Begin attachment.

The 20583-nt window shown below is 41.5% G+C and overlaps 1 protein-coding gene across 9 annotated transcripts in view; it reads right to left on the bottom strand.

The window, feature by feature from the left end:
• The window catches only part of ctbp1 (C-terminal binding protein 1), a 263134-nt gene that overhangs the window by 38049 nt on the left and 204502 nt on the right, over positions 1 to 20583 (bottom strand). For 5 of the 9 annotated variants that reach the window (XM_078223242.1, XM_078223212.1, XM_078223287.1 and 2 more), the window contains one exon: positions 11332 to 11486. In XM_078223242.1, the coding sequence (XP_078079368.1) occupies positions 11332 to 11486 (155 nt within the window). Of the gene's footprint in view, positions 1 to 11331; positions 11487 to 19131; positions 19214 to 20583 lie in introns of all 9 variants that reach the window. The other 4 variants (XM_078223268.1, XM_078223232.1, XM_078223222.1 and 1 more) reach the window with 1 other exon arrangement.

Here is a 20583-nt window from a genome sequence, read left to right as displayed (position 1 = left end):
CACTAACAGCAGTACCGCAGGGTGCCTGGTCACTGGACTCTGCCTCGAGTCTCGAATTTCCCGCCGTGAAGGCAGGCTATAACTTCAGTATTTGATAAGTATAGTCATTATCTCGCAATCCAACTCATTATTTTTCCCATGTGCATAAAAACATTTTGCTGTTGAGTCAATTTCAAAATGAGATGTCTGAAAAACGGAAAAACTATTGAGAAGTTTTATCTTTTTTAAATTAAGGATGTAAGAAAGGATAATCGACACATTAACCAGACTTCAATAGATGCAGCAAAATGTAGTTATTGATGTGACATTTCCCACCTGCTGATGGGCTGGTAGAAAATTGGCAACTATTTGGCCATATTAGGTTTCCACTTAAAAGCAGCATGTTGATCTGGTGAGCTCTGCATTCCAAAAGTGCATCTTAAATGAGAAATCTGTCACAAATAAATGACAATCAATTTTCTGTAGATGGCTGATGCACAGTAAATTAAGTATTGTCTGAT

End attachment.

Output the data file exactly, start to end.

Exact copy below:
The 20583-nt window shown below is 41.5% G+C and overlaps 1 protein-coding gene across 9 annotated transcripts in view; it reads right to left on the bottom strand.

The window, feature by feature from the left end:
• The window catches only part of ctbp1 (C-terminal binding protein 1), a 263134-nt gene that overhangs the window by 38049 nt on the left and 204502 nt on the right, over positions 1 to 20583 (bottom strand). For 5 of the 9 annotated variants that reach the window (XM_078223242.1, XM_078223212.1, XM_078223287.1 and 2 more), the window contains one exon: positions 11332 to 11486. In XM_078223242.1, the coding sequence (XP_078079368.1) occupies positions 11332 to 11486 (155 nt within the window). Of the gene's footprint in view, positions 1 to 11331; positions 11487 to 19131; positions 19214 to 20583 lie in introns of all 9 variants that reach the window. The other 4 variants (XM_078223268.1, XM_078223232.1, XM_078223222.1 and 1 more) reach the window with 1 other exon arrangement.

Here is a 20583-nt window from a genome sequence, read left to right as displayed (position 1 = left end):
CACTAACAGCAGTACCGCAGGGTGCCTGGTCACTGGACTCTGCCTCGAGTCTCGAATTTCCCGCCGTGAAGGCAGGCTATAACTTCAGTATTTGATAAGTATAGTCATTATCTCGCAATCCAACTCATTATTTTTCCCATGTGCATAAAAACATTTTGCTGTTGAGTCAATTTCAAAATGAGATGTCTGAAAAACGGAAAAACTATTGAGAAGTTTTATCTTTTTTAAATTAAGGATGTAAGAAAGGATAATCGACACATTAACCAGACTTCAATAGATGCAGCAAAATGTAGTTATTGATGTGACATTTCCCACCTGCTGATGGGCTGGTAGAAAATTGGCAACTATTTGGCCATATTAGGTTTCCACTTAAAAGCAGCATGTTGATCTGGTGAGCTCTGCATTCCAAAAGTGCATCTTAAATGAGAAATCTGTCACAAATAAATGACAATCAATTTTCTGTAGATGGCTGATGCACAGTAAATTAAGTATTGTCTGAT